Hydrogen Sulfide Induces Reversible Suspended Animation
Heart rate and metabolism drop, while blood pressure and oxygen levels maintained
Low doses of the toxic gas responsible for the unpleasant odor of rotten eggs can safely and reversibly depress both metabolism and aspects of cardiovascular function in mice, producing a suspended-animation-like state. In the April 2008 issue of the journal Anesthesiology, Massachusetts General Hospital (MGH) researchers report that effects seen in earlier studies of hydrogen sulfide do not depend on a reduction in body temperature and include a substantial decrease in heart rate without a drop in blood pressure.
“Hydrogen sulfide is the stinky gas that can kill workers who encounter it in sewers; but when administered to mice in small, controlled doses, within minutes it produces what appears to be totally reversible metabolic suppression,” says Warren Zapol, MD, chief of Anesthesia and Critical Care at MGH and senior author of the Anesthesiology study. “This is as close to instant suspended animation as you can get, and the preservation of cardiac contraction, blood pressure and organ perfusion is remarkable.”
Previous investigations into the effects of low-dose hydrogen sulfide showed that the gas could lower body temperature and metabolic rate and also improved survival of mice whose oxygen supply had been restricted. But since hypothermia itself cuts metabolic needs, it was unclear whether the reduced body temperature was responsible for the other observed effects. The current study was designed to investigate both that question and the effects of hydrogen sulfide inhalation on the cardiovascular system.
The researchers measured factors such as heart rate, blood pressure, body temperature, respiration and physical activity in normal mice exposed to low-dose (80 ppm) hydrogen sulfide for several hours. They analyzed cardiac function with electrocardiograms and echocardiography and measured blood gas levels. While some mice were studied at room temperature, others were kept in a warm environment ““ about 98Ã‚º F ““ to prevent their body temperatures from dropping.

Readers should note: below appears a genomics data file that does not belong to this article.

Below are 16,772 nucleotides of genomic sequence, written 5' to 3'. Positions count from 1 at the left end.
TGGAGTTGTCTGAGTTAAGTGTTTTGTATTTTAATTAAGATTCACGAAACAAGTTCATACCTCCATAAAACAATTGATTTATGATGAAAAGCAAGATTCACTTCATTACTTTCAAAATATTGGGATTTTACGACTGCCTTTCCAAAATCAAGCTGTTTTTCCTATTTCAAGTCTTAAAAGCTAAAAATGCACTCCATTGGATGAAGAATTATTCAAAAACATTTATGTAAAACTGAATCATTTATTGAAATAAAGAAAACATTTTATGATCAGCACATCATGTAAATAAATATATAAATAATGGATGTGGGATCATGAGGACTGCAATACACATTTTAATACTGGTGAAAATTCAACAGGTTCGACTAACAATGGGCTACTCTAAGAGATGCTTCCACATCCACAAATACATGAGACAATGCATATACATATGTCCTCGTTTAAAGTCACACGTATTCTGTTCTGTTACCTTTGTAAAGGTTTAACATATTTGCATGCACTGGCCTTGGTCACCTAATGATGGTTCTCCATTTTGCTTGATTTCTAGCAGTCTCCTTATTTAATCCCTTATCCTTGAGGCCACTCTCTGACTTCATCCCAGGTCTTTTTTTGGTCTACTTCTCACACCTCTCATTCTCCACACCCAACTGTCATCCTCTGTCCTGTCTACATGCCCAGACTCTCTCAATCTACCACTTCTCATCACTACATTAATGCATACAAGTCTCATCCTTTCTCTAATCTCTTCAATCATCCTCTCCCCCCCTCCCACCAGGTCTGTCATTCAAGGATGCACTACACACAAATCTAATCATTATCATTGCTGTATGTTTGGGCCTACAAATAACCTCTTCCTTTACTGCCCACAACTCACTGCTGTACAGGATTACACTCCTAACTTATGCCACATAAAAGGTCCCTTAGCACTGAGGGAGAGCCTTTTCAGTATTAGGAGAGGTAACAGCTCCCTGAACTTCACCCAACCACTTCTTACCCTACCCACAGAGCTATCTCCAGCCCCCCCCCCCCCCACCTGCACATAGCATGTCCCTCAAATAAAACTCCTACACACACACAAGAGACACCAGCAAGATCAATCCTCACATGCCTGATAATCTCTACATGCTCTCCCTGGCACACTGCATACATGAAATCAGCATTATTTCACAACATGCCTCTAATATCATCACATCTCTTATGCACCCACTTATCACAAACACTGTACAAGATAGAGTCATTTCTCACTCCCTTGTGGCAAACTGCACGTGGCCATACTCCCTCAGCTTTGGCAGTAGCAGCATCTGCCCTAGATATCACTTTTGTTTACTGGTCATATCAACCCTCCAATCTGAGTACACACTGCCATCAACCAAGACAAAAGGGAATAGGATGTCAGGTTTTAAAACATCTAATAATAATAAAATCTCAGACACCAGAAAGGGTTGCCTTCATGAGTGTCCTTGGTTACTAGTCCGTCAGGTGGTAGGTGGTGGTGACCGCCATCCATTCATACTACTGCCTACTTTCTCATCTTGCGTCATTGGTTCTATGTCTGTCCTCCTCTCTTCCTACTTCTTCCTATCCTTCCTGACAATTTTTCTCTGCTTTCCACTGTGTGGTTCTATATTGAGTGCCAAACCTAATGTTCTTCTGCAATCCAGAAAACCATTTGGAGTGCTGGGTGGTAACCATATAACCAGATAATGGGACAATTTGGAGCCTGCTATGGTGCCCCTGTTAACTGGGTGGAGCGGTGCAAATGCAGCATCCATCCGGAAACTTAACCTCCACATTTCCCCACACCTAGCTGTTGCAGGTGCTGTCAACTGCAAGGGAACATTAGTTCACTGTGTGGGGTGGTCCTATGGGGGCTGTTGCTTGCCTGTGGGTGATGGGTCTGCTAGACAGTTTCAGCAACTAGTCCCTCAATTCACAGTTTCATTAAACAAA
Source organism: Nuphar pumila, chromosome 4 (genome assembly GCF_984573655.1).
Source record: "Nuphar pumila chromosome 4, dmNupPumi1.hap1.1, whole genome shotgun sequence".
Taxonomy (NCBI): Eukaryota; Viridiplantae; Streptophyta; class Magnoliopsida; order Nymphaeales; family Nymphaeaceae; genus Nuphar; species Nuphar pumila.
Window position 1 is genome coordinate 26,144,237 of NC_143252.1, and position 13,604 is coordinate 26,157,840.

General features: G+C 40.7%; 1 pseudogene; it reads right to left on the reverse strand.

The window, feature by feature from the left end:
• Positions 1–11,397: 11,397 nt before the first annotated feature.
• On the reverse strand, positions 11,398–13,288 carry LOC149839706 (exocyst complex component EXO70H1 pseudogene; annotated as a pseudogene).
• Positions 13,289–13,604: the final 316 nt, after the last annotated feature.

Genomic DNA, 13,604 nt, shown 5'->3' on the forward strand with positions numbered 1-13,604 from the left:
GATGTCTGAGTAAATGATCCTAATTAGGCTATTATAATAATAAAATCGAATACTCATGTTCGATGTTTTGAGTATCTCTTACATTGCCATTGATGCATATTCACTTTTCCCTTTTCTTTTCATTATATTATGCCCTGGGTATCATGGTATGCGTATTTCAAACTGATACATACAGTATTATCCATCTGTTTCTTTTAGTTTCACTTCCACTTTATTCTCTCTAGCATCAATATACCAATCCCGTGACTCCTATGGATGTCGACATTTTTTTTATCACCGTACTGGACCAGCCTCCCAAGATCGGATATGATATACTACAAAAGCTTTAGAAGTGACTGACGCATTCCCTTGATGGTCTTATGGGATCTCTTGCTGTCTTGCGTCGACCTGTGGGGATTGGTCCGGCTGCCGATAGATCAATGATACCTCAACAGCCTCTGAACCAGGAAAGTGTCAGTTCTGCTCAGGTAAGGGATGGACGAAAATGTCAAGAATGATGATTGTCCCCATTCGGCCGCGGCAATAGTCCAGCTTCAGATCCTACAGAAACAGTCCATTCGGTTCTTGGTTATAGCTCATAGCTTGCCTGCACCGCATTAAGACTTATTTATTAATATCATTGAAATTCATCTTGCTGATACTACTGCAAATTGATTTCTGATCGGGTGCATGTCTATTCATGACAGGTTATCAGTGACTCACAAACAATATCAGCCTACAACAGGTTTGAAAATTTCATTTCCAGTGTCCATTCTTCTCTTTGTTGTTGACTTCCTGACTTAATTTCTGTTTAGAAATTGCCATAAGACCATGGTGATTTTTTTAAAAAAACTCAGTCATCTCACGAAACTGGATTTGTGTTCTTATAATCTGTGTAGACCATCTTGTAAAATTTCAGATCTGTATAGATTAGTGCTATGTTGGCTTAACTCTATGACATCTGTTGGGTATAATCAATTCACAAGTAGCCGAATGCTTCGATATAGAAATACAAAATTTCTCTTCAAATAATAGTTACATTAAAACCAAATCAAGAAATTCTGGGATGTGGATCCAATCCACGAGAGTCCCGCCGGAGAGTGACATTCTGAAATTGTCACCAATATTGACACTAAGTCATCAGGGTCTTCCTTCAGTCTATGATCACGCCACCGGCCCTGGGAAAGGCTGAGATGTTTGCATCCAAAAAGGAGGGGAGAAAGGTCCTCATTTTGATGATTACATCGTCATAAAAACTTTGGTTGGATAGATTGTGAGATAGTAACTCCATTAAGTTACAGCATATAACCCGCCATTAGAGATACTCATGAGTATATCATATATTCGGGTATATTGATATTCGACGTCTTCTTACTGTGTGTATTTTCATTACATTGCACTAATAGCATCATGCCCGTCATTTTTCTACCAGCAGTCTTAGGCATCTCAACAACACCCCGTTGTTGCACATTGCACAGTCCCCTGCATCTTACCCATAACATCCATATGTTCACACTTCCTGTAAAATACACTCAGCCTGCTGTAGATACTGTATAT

In all the mice, metabolic measurements such as consumption of oxygen and production of carbon dioxide dropped in as little as 10 minutes after they began inhaling hydrogen sulfide, remained low as long as the gas was administered, and returned to normal within 30 minutes of the resumption of a normal air supply. The animals’ heart rate dropped nearly 50 percent during hydrogen sulfide administration, but there was no significant change in blood pressure or the strength of the heart beat. While respiration rate also decreased, there were no changes in blood oxygen levels, suggesting that vital organs were not at risk of oxygen starvation.
The mice kept at room temperature had the same drop in body temperature seen in earlier studies, but those in the warm environment maintained normal body temperatures. The same metabolic and cardiovascular changes were seen in both groups, indicating that they did not depend on the reduced body temperature, and analyzing the timing of those changes showed that metabolic reduction actually began before body temperature dropped.
“Producing a reversible hypometabolic state could allow organ function to be preserved when oxygen supply is limited, such as after a traumatic injury,” says Gian Paolo Volpato, MD, MGH Anesthesiology research fellow and lead author of the study. “We don’t know yet if these results will be transferable to humans, so our next step will be to study the use of hydrogen sulfide in larger mammals.”
Zapol adds, “It could be that inhaled hydrogen sulfide will only be useful in small animals and we’ll need to use intravenous drugs that can deliver hydrogen sulfide to vital organs to prevent lung toxicity in larger animals.” Zapol is the Reginald Jenney Professor of Anaesthesia at Harvard Medical School.
The study was supported by grants from the National Institutes of Health and Linde Gas Therapeutics. Additional co-authors of the Anesthesiology report are Robert Searles, Binglan Yu, PhD, Fumito Ichinose, MD, and Kenneth Bloch, MD, MGH Anesthesia; and Marielle Scherrer-Crosbie, MD, MGH Cardiology.
On the Net: